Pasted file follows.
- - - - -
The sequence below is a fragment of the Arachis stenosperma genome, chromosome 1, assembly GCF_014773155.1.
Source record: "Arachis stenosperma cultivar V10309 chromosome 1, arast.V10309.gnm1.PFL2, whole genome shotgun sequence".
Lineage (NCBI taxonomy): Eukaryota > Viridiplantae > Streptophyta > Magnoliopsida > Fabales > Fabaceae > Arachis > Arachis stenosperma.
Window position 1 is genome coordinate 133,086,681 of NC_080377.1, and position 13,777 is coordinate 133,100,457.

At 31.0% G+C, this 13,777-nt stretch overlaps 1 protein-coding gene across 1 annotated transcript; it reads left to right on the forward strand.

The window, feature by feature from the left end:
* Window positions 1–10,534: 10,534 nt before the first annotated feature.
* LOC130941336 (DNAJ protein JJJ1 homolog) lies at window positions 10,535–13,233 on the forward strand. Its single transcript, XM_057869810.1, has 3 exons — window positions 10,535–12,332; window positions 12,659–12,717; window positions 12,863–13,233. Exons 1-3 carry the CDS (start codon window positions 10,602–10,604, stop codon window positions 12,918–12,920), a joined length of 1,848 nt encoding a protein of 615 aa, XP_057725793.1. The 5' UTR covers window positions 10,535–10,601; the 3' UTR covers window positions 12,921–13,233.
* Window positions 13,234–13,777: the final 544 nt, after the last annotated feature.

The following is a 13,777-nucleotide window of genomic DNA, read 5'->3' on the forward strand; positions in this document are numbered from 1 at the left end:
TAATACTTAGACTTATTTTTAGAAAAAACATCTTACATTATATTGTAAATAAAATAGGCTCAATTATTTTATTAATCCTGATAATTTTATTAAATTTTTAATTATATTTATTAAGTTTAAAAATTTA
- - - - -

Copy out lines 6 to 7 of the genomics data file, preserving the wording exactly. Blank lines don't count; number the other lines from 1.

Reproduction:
The window, feature by feature from the left end:
* Window positions 1–10,534: 10,534 nt before the first annotated feature.